Today’s readings bring to mind the lessons my mother frequently imparted during my childhood that I’m sure I’ll soon repeat to my young kids. Sayings like “honesty is the best policy” or “treat others the way you’d like to be treated” are cliches for a reason–they are worth repeating over and over again.
And as I look at the readings, I realize that these sayings aren’t just for kids. In the First Reading, the Israelites ask for God’s mercy. Tomorrow, we’ll hear how God asks them to follow His commandments. In the Psalm, we ask God to show us His mercy, but also to show us the path we should walk. And in the Gospel we hear the familiar story of the debtor who did not show mercy to someone who owed him money. When the debtor asked that his own debts be forgiven, his master reprimands him for not showing mercy and handed him over to the torturers. Then comes the clincher, Christ says “So will my heavenly Father do to you, unless each of you forgives your brother from your heart.”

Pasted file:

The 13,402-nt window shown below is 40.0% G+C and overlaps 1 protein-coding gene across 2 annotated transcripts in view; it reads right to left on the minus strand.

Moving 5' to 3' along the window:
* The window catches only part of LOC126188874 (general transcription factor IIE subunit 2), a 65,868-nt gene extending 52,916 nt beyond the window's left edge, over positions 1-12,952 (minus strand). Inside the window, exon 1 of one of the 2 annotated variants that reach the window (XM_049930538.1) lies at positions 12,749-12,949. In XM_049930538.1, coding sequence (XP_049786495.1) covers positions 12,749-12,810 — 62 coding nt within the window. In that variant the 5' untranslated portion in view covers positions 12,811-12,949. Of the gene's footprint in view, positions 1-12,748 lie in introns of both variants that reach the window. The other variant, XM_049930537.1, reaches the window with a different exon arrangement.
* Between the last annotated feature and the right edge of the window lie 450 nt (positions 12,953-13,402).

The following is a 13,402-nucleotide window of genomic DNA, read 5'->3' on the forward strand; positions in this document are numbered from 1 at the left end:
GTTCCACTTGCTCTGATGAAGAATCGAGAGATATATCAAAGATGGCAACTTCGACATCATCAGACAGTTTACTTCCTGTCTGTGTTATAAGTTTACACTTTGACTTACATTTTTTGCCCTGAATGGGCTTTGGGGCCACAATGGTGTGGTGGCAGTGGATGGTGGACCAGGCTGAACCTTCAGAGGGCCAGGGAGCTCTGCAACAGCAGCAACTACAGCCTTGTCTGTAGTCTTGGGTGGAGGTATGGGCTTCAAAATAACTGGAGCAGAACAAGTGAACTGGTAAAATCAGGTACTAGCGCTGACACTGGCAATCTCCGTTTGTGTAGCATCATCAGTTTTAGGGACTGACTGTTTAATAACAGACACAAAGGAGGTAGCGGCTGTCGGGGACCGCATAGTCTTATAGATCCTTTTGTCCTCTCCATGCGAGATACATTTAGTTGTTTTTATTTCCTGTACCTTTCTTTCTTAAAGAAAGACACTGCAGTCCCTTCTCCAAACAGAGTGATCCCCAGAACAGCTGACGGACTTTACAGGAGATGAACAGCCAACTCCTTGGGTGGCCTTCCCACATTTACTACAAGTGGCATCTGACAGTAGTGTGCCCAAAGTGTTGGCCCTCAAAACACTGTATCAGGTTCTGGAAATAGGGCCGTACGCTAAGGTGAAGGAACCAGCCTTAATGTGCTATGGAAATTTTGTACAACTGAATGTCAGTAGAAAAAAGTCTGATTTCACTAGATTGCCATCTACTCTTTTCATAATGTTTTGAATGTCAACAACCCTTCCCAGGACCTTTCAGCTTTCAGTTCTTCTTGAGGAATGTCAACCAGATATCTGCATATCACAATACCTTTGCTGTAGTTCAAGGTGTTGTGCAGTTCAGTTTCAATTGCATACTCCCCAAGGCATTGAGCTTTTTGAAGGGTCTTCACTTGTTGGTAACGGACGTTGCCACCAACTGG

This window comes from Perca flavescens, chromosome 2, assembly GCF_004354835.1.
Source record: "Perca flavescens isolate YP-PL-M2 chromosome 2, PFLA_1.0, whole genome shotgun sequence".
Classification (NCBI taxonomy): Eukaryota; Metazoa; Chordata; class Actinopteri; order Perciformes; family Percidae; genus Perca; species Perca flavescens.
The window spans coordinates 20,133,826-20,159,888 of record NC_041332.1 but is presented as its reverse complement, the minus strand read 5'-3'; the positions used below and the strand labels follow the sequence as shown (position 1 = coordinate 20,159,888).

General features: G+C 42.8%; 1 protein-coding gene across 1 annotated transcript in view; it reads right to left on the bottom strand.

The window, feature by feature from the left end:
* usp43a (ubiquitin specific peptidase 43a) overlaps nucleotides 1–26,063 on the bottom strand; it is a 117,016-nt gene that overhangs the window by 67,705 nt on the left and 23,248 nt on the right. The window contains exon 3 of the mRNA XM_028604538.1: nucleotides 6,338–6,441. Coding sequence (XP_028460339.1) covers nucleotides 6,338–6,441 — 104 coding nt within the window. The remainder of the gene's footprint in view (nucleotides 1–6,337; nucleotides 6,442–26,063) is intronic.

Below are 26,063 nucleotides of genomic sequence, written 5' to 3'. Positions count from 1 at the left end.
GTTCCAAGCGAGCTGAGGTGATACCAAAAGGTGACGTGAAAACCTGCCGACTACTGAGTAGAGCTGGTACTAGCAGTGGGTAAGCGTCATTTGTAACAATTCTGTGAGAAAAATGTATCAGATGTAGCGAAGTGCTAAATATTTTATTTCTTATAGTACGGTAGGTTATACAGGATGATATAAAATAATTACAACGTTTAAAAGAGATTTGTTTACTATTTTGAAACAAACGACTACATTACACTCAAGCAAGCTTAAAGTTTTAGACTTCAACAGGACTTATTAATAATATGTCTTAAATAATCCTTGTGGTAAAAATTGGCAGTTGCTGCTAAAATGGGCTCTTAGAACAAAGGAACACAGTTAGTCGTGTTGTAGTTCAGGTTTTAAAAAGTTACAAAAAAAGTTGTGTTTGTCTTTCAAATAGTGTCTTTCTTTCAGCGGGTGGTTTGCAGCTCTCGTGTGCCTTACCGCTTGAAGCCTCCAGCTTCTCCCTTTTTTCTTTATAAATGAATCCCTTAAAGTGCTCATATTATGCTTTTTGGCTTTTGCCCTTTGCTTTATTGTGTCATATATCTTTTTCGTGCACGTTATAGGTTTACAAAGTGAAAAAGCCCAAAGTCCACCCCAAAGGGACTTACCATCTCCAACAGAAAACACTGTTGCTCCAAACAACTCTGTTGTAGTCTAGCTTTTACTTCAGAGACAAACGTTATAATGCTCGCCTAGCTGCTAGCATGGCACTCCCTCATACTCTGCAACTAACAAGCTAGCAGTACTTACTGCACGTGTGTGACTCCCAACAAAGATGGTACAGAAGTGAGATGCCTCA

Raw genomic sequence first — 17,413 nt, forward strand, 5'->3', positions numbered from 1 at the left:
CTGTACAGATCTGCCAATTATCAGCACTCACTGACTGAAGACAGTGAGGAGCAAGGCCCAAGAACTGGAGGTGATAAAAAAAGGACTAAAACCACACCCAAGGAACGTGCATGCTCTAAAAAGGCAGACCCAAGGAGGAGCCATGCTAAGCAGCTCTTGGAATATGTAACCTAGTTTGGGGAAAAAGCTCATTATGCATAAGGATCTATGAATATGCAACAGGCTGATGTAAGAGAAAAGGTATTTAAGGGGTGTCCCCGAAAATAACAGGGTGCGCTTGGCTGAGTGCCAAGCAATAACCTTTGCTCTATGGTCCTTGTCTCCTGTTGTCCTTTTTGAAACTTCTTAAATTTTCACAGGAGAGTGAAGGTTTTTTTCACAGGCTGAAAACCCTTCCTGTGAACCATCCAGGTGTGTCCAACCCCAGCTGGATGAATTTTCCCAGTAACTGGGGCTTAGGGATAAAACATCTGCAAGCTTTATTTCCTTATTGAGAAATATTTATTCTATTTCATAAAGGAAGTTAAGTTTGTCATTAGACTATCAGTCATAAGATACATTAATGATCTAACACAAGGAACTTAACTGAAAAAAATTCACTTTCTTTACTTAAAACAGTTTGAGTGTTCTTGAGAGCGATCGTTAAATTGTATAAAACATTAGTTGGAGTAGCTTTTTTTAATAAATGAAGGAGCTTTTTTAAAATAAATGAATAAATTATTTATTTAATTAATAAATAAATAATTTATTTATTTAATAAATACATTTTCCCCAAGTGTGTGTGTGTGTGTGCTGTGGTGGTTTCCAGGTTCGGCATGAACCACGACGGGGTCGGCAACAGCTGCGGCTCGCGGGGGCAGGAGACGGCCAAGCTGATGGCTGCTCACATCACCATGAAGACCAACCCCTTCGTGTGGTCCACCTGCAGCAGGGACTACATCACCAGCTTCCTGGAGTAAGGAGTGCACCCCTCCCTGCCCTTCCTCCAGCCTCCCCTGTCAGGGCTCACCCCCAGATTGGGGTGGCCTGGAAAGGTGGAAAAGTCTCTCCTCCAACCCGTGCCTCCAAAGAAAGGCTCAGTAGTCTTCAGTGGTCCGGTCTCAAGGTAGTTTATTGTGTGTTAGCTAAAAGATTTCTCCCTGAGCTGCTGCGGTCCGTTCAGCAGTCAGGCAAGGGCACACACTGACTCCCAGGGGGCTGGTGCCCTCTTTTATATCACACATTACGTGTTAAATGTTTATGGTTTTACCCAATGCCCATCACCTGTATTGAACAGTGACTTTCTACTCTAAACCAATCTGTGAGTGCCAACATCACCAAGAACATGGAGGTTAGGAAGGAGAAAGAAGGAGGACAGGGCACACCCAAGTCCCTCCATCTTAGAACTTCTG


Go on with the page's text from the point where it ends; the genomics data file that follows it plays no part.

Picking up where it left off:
Yes, our God is a God of mercy, but He is also a God of Justice. We are called to forgive others, to show mercy when it is ours to give. When we don’t do so–when we are selfish, unforgiving and hold grudges–we signal to God that we don’t value the path He has shown to us. So yes, in some part, we treat others the way we’d like to be treated so that we avoid the very real fire of Hell. But also, we should try to show mercy because we have personally experienced the great mercy of God in our own lives.
When we strive, as the Israelites did, to affirm that “we follow you with our whole heart”, we will grow in the virtue of generosity to others–forgiving them “seventy-seven times” and loving with them with a Christ-like love.
Caitlin Bootsma is the Communications Director at Fuzati, a Catholic Marketing Agency